‘Man only plays when in the full meaning of the word he is a man, and he is only completely a man as he plays.’48 Because we play and as long as we do so, we will always be more than inert objects, instinctual creatures or automated machines.
As with freedom and action, play is inherently dialectical and should be thought of more accurately as ‘interplay’ between people and the world around them. The operable panels of Soane’s Picture Room, for instance, or the sweeping red gate and pivoting walls of the Morella Boarding School in Spain, by Enric Miralles and Carme Pinos, transcend any narrow goal since there is always some amazement and doubt in the effects, and their motions exalt and bring alive the entire body in its exercise of power. These mechanisms are practical and beneficial, but during their operation a person is loosened from these results and enjoys a self-confirming delight in regulating the speed and trajectory of the movement itself. They remind us of a basic truth that adults have often forgotten: playing does not consist of arbitrary, detached or idle activity, to which it is often erroneously linked, nor to an alienated kind of busyness, fantasy or relaxation. On the contrary, play marks the heights of human involvement in the world. We do not depart from the world in play, but suddenly enter and interact with it for the first time, every time, as creative participants.
‘Play is a function of the living,’ we are told by historian Johan Huizinga, for it is the very essence of ‘voluntary activity’.49 In Homo Ludens: A Study of the Play Element in Culture, Huizinga examines the cultural manifestations of play in everyday life, with most of his focus on the play occurring between people, and between people and society. But one might question whether his stress on a mode of play that is the opposite of seriousness – arising in the ploys and tactics of ‘games of strength and skill, inventing games, guessing games, games of chance, exhibitions and performances of all kinds’ – does not emanate from something more fundamental, the kind of play that emerges during and only exists through each person’s interactions with the world. It is within this primordial ground of being and its continued renewal that decorating serves such a pivotal role, starving or nurturing our capacity to perform deeds and realize our existence in the here and how.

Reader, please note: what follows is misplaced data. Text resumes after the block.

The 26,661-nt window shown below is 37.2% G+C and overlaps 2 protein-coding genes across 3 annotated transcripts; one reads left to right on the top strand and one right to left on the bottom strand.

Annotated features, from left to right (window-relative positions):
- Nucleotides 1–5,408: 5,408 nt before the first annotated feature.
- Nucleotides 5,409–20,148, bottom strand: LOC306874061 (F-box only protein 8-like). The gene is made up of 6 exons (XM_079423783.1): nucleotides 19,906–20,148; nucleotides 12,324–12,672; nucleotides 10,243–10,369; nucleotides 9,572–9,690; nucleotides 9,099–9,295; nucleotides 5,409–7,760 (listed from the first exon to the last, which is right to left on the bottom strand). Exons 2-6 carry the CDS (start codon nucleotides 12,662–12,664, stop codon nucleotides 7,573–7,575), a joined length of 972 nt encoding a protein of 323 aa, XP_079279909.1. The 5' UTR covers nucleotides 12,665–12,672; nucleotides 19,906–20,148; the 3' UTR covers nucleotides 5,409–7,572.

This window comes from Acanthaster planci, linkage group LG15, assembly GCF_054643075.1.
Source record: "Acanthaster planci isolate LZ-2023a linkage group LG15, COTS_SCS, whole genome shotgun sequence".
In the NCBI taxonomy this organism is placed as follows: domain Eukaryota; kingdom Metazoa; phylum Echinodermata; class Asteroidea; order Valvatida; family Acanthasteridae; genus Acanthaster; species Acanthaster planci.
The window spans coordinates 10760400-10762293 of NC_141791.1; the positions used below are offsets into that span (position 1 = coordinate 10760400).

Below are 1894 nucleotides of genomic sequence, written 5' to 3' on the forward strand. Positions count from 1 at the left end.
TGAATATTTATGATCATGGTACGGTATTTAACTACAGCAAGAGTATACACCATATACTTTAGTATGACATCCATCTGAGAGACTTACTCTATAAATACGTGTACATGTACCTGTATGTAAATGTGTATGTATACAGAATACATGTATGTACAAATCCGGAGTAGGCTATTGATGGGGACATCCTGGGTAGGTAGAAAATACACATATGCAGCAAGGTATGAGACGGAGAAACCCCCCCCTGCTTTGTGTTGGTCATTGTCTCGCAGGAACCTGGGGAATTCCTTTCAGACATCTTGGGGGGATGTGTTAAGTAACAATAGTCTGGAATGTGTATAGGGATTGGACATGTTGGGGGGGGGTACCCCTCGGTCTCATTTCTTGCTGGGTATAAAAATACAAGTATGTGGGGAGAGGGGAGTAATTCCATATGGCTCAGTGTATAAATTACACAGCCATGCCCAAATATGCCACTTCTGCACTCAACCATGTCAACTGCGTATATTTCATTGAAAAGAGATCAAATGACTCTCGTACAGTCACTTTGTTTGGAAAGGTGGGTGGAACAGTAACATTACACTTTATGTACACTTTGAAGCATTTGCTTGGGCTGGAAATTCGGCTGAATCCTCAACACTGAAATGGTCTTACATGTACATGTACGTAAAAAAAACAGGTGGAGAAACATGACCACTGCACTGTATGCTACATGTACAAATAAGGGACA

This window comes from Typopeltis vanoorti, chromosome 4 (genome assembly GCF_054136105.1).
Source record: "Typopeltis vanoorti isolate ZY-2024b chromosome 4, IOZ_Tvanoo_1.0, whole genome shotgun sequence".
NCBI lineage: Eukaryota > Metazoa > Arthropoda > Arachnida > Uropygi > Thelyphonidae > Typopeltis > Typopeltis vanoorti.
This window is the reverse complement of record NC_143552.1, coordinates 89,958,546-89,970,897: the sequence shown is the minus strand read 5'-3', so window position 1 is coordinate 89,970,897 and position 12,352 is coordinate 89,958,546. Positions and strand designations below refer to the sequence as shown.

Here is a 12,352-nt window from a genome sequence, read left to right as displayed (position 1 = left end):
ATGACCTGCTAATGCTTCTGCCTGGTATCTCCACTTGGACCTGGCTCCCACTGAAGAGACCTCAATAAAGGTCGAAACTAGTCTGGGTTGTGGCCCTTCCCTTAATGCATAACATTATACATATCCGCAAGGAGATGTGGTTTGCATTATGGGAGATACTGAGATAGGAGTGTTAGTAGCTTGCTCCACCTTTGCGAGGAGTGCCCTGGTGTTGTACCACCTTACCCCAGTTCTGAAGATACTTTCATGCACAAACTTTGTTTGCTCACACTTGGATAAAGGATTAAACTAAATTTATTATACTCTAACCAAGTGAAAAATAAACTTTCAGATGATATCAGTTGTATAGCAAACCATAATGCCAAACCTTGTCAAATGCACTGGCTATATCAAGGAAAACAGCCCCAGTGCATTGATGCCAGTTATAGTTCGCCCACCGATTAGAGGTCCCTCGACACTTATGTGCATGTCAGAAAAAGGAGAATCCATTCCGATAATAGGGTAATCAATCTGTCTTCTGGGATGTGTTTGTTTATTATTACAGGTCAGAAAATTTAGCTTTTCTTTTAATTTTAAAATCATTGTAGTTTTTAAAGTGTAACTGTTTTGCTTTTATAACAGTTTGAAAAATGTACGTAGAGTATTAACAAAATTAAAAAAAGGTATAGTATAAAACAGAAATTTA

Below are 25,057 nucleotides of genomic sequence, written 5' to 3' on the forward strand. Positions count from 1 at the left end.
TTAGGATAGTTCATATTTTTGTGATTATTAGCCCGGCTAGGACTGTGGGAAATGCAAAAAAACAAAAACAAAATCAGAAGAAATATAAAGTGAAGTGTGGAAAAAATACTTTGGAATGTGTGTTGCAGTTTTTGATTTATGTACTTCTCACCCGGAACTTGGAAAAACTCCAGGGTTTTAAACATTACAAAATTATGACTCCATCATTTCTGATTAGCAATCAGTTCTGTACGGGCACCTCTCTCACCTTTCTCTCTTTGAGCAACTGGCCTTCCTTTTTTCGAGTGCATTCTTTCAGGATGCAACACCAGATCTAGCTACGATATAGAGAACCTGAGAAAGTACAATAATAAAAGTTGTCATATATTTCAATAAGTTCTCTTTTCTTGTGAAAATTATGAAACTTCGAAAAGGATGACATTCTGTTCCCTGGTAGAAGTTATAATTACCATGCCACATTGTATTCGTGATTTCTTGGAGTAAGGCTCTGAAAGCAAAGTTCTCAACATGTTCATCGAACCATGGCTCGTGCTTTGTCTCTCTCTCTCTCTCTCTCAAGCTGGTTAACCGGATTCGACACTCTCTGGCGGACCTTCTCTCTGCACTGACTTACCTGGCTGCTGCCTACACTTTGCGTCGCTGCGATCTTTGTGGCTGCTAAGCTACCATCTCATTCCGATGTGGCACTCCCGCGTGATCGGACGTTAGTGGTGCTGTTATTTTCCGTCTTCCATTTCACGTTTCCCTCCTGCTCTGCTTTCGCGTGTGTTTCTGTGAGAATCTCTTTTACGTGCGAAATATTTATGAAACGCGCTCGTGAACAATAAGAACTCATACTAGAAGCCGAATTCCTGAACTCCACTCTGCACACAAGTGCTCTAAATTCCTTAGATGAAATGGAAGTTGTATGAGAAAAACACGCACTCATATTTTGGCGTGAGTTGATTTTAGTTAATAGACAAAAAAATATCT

Increasing evidence comes from psychiatry that play is not only enjoyable, but is also the facilitator of a lifelong process of human wellbeing and self-restoration. In Playing and Reality, psychoanalyst and pediatrician Donald Winnicott argues that playing is essentially a search for the self, paralleling Hannah Arendt’s concept of action as a disclosure of the self. ‘It is in playing and only in playing that the individual child or adult is able to be creative‘, he writes. ‘And it is only in being creative that the individual discovers the self.’50 Each playful act exposes the presence and traits of our personage. Our predilections are revealed, our capacities tested and new potentialities in our latent personality are tapped and brought into being. We achieve the precious sensation of being fully incarnate, giving us proof we are causal beings, able to control and improvise effects in the world. At the same time we are shown what is distinct and unique about us, including our aspirations and limitations. It is the ‘summation’ of all these experiences, says Winnicott, and their ‘reverberation’ in the body and mind, that provides ‘the basis for a sense of self’.51